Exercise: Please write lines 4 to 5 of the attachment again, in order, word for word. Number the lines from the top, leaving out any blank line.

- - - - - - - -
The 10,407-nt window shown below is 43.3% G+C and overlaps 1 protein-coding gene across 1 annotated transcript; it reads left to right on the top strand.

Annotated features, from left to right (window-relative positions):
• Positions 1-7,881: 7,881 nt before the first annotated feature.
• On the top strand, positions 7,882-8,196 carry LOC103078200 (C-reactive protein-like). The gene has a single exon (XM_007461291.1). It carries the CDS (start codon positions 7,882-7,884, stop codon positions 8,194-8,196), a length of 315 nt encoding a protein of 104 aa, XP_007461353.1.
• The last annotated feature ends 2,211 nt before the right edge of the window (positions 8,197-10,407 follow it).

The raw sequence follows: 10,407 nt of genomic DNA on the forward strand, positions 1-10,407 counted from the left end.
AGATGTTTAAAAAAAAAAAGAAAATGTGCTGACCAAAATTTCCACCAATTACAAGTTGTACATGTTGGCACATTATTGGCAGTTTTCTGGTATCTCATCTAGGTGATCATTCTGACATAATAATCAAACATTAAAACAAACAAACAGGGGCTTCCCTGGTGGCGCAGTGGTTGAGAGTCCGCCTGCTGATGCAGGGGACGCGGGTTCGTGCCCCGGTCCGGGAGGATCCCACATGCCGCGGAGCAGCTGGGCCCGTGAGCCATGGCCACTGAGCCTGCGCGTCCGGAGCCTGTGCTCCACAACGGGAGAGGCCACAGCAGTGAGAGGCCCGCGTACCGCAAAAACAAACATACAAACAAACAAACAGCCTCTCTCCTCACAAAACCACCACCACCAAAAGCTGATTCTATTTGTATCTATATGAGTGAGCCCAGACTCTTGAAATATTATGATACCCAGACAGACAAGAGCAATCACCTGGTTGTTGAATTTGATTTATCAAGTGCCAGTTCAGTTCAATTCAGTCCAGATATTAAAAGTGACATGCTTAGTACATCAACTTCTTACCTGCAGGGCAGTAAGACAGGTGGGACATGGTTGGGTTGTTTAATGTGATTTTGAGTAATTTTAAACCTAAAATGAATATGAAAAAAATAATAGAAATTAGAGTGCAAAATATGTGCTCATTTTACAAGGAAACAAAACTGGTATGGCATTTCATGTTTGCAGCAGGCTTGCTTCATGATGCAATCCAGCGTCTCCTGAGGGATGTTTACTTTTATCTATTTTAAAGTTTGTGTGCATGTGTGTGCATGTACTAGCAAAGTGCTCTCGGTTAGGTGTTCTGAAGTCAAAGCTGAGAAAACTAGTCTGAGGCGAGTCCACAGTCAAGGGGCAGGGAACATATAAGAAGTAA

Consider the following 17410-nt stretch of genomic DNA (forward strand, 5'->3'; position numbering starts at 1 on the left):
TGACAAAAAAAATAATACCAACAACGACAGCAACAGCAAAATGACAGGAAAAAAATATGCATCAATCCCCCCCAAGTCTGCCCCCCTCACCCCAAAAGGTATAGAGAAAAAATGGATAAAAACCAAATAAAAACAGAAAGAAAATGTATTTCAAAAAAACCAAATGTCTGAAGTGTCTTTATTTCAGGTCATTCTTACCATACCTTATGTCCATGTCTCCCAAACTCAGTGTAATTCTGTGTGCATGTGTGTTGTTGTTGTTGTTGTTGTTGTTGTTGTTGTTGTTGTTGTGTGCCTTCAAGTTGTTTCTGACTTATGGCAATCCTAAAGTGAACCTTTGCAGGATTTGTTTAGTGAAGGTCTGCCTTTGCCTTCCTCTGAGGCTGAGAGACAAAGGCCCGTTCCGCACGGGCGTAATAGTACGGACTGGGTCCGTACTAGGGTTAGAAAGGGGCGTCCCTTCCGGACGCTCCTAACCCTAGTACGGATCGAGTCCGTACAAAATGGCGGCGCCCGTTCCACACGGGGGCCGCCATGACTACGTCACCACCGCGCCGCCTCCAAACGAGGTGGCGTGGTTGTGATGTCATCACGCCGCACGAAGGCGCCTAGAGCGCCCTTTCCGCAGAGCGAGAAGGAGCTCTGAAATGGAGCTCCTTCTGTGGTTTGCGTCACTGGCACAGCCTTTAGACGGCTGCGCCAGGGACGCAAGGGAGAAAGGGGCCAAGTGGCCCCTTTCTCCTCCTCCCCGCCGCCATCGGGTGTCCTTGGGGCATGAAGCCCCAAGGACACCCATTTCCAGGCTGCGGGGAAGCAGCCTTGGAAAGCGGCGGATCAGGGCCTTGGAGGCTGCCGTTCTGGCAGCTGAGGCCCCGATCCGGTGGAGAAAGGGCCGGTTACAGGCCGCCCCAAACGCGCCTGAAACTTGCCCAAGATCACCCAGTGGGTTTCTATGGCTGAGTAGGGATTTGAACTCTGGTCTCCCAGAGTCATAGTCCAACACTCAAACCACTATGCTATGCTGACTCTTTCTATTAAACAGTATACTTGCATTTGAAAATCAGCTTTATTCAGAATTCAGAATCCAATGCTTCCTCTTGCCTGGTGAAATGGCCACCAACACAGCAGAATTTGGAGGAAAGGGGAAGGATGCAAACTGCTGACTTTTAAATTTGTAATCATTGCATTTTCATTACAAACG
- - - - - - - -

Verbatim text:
• On the top strand, positions 7,882-8,196 carry LOC103078200 (C-reactive protein-like). The gene has a single exon (XM_007461291.1). It carries the CDS (start codon positions 7,882-7,884, stop codon positions 8,194-8,196), a length of 315 nt encoding a protein of 104 aa, XP_007461353.1.
• The last annotated feature ends 2,211 nt before the right edge of the window (positions 8,197-10,407 follow it).